New business models for sustainable development of the territory
In the early 90s, regional economic systems began to be modified by the market globalisation process. In addition to this, the surge in opportunities provided by recently industrialised countries (particularly China and India) has reconfigured the international division of labour by means of a process of production activity redistribution.
Three phenomena are clearly emerging: first, the wealth generated in the emerging markets has stimulated internal demand to the extent that these new markets are becoming real consumers and drivers to world growth; second, dominant economic activities are no longer marked by the feature of bilateralism between an industrialised country and a developing country, and in the hunt for global opportunities are taking on more complex forms; third, businesses in emerging markets have often accumulated the capital required in order to become global players, ready to invest in new innovative activities. The competitive challenge is therefore global.
The opportunities related to this challenge should be seized, implementing strategies based on modern innovative processes marked by features of multidimensionality, interdisciplinarity, interdependence, multiplicity of knowledge, expertise, effects, and financial, social, environmental and territorial costs and benefits.
The approach to this change is therefore systematic. Business models are increasingly marked by network logical systems, by interactivity and integration of resources and production processes, by the extension of the cognitive work, by an increased level of organisational complexity, by the constantly unpredictable and unstable nature of the markets, increasingly globalised, and by an ever greater demand for maximum flexibility and efficiency.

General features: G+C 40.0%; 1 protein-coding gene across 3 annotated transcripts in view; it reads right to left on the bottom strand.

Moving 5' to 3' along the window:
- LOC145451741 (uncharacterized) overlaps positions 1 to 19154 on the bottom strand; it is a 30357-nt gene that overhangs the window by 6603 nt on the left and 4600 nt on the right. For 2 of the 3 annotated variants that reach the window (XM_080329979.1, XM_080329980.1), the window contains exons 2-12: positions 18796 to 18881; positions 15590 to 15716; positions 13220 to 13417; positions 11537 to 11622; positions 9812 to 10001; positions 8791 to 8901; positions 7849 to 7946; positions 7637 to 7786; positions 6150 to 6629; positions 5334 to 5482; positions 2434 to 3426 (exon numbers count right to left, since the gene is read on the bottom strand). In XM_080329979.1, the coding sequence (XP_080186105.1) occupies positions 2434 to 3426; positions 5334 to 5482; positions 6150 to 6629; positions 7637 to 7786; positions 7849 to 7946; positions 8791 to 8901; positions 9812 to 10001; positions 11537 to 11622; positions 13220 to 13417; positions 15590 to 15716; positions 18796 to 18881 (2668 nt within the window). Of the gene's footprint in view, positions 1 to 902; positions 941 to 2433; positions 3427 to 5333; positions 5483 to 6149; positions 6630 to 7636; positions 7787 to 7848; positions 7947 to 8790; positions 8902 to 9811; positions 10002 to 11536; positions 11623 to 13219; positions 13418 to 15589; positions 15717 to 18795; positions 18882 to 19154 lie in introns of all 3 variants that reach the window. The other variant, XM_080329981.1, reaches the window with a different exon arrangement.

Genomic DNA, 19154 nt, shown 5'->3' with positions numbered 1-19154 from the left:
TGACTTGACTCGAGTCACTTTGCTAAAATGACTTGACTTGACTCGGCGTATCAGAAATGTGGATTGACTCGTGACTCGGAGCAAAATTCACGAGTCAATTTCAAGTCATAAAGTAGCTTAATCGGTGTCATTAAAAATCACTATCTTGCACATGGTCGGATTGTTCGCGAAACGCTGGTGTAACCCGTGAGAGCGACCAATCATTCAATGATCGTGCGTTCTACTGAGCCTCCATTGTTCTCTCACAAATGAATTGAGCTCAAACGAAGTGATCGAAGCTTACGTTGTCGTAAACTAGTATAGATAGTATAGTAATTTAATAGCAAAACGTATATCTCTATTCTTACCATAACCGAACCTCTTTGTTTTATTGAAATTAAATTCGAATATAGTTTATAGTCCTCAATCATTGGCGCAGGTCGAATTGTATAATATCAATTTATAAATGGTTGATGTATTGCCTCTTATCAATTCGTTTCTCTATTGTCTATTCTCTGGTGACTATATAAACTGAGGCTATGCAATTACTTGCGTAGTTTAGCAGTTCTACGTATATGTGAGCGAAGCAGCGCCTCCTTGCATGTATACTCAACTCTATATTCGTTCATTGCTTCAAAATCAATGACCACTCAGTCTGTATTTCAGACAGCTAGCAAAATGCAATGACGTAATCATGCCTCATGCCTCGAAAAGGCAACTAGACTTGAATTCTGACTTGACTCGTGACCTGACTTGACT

This configuration of factors identifying new business models has important implications in terms of the strategic management of information and of relational, intellectual and technological capital, and, by reflection, on the management of creativity and innovation, making a significant impact on the processes of economic growth and development, which is required in order to become increasingly more sustainable and socially responsible.
This research axis aims to:
- describe, measure, understand and interpret the transformations in the process of increasing internationalisation, with specific reference to strong growth sectors and to the opportunities for research and development;
- describe, measure, understand and interpret the transformations in current business models (production, private and/or public services, profit and non profit), and, in particular, the nature, the dimensions and the interrelations between the factors causing these transformations, such as: intellectual, human and entrepreneurial capital, information, relational and technical capital and the new forms of organisation-management, applying the recent developments of Open Innovation Networked Systems, in a multidisciplinary and multi-scalar perspective (from the local level to applications in international markets);
- describe, measure, understand and interpret the implications and the effects of these transformations on individuals, society, businesses, organisations and the environment (workplace, quality of life, sustainability, various forms of innovation, system and company performance, socio-economic impact and territorial competitiveness);
- study international market trends, with the opportunity to participate in research and development projects, with an inter- and multi-disciplinary perspective;
- identify guiding sectors around which to structure research and development work in cooperation with businesses, organisations and institutions;
- transfer and apply the SUPSI knowledge developed on these issues to economic and institutional figures operating in the local territory.